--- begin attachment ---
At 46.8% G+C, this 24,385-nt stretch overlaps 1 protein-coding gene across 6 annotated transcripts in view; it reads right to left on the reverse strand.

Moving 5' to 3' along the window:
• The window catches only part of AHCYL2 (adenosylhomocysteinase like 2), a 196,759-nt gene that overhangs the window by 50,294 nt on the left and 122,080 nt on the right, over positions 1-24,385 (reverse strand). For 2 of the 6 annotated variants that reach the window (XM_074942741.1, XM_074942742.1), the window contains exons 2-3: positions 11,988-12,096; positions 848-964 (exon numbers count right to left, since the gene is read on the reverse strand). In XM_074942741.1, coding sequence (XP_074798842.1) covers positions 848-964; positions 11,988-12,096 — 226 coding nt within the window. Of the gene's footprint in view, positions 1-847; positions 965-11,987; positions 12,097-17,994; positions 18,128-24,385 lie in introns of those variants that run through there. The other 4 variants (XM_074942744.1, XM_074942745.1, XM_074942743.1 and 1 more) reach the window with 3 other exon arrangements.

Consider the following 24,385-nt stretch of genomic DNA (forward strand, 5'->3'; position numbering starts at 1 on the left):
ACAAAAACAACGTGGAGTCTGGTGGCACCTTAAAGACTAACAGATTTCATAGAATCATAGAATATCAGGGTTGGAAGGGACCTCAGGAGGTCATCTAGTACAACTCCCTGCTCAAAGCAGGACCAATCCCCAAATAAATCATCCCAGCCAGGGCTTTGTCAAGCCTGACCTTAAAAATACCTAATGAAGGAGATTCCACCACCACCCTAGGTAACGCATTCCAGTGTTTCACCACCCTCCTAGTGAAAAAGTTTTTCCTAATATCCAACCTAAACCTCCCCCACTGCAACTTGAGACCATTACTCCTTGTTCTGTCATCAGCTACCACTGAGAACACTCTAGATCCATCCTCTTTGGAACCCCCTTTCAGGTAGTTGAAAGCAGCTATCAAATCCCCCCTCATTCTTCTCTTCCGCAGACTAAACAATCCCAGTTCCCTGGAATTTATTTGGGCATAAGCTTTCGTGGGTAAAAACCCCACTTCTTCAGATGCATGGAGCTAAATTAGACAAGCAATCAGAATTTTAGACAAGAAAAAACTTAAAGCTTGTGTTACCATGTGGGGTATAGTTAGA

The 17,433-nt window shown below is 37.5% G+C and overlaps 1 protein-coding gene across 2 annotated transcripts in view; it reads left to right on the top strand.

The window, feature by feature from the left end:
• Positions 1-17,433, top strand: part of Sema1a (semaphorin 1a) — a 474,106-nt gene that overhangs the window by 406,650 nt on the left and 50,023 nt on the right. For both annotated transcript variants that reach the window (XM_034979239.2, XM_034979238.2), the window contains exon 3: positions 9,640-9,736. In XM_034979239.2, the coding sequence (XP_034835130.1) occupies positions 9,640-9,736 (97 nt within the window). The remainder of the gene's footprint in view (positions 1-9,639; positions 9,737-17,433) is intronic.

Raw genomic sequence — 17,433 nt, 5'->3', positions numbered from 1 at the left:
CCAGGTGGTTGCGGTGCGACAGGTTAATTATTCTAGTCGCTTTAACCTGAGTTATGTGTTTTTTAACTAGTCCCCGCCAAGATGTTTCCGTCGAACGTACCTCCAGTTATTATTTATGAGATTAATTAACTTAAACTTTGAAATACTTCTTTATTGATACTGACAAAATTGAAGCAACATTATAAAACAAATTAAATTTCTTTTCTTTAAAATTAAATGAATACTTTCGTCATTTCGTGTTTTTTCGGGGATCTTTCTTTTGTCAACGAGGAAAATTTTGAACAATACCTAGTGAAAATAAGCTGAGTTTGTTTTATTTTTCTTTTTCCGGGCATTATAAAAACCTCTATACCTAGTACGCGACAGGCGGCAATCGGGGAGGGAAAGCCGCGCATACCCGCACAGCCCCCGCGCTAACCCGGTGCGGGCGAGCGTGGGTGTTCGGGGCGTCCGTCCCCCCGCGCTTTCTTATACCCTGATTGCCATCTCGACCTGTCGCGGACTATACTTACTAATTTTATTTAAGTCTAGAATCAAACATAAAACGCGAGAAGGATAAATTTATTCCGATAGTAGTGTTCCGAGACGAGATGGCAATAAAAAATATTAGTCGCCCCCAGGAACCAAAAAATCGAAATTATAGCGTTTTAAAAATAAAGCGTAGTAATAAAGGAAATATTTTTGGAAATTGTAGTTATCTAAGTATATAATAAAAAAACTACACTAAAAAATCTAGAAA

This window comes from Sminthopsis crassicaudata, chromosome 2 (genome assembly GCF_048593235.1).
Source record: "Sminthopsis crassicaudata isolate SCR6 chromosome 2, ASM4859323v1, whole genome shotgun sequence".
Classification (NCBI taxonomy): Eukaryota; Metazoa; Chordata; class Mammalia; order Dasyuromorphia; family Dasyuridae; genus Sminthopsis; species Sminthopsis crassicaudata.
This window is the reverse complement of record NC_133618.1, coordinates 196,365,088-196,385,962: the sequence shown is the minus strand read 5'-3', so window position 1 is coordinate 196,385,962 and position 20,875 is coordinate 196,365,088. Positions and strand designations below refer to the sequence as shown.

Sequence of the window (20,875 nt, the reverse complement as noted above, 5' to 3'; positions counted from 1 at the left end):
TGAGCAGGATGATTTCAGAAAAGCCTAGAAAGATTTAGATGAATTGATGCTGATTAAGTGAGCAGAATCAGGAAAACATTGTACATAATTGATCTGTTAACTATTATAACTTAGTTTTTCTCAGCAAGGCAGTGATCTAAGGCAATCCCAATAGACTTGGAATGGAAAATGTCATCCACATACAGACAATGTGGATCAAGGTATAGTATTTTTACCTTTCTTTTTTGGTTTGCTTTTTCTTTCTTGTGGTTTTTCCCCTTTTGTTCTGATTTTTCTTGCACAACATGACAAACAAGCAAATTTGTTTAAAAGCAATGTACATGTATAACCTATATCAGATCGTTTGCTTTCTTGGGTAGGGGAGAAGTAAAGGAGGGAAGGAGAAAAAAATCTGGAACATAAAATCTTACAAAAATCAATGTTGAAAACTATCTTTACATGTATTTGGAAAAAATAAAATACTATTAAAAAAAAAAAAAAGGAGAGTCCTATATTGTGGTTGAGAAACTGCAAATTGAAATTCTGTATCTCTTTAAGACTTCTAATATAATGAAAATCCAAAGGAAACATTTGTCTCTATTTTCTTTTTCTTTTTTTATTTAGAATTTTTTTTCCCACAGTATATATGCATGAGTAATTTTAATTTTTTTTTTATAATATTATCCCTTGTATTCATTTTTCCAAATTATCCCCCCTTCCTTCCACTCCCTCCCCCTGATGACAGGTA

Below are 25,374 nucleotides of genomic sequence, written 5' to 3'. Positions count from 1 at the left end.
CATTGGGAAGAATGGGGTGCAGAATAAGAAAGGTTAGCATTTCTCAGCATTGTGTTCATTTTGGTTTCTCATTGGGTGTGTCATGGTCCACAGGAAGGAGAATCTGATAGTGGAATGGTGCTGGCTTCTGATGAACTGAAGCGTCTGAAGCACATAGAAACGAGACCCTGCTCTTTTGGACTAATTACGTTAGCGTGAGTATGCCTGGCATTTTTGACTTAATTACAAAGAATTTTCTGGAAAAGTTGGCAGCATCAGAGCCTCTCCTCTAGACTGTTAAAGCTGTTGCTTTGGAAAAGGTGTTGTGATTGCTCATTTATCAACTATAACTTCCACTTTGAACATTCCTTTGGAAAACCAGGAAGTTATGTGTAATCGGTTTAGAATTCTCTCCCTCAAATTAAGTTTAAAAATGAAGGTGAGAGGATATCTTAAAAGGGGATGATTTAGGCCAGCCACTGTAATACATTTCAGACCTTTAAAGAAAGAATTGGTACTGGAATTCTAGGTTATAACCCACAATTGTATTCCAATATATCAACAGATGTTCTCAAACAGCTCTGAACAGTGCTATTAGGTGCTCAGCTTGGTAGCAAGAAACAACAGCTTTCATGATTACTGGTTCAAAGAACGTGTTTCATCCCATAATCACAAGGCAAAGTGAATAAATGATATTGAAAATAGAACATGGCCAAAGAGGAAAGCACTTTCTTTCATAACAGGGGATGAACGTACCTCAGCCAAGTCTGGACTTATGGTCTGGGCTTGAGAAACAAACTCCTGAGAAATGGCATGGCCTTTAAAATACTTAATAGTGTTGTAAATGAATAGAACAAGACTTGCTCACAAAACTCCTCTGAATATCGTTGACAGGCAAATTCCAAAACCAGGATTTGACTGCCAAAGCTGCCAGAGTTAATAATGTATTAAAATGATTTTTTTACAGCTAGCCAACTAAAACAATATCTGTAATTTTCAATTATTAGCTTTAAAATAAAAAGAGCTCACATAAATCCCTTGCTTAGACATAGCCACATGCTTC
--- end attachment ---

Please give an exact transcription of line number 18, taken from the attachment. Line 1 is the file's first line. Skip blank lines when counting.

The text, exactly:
CATTGGGAAGAATGGGGTGCAGAATAAGAAAGGTTAGCATTTCTCAGCATTGTGTTCATTTTGGTTTCTCATTGGGTGTGTCATGGTCCACAGGAAGGAGAATCTGATAGTGGAATGGTGCTGGCTTCTGATGAACTGAAGCGTCTGAAGCACATAGAAACGAGACCCTGCTCTTTTGGACTAATTACGTTAGCGTGAGTATGCCTGGCATTTTTGACTTAATTACAAAGAATTTTCTGGAAAAGTTGGCAGCATCAGAGCCTCTCCTCTAGACTGTTAAAGCTGTTGCTTTGGAAAAGGTGTTGTGATTGCTCATTTATCAACTATAACTTCCACTTTGAACATTCCTTTGGAAAACCAGGAAGTTATGTGTAATCGGTTTAGAATTCTCTCCCTCAAATTAAGTTTAAAAATGAAGGTGAGAGGATATCTTAAAAGGGGATGATTTAGGCCAGCCACTGTAATACATTTCAGACCTTTAAAGAAAGAATTGGTACTGGAATTCTAGGTTATAACCCACAATTGTATTCCAATATATCAACAGATGTTCTCAAACAGCTCTGAACAGTGCTATTAGGTGCTCAGCTTGGTAGCAAGAAACAACAGCTTTCATGATTACTGGTTCAAAGAACGTGTTTCATCCCATAATCACAAGGCAAAGTGAATAAATGATATTGAAAATAGAACATGGCCAAAGAGGAAAGCACTTTCTTTCATAACAGGGGATGAACGTACCTCAGCCAAGTCTGGACTTATGGTCTGGGCTTGAGAAACAAACTCCTGAGAAATGGCATGGCCTTTAAAATACTTAATAGTGTTGTAAATGAATAGAACAAGACTTGCTCACAAAACTCCTCTGAATATCGTTGACAGGCAAATTCCAAAACCAGGATTTGACTGCCAAAGCTGCCAGAGTTAATAATGTATTAAAATGATTTTTTTACAGCTAGCCAACTAAAACAATATCTGTAATTTTCAATTATTAGCTTTAAAATAAAAAGAGCTCACATAAATCCCTTGCTTAGACATAGCCACATGCTTC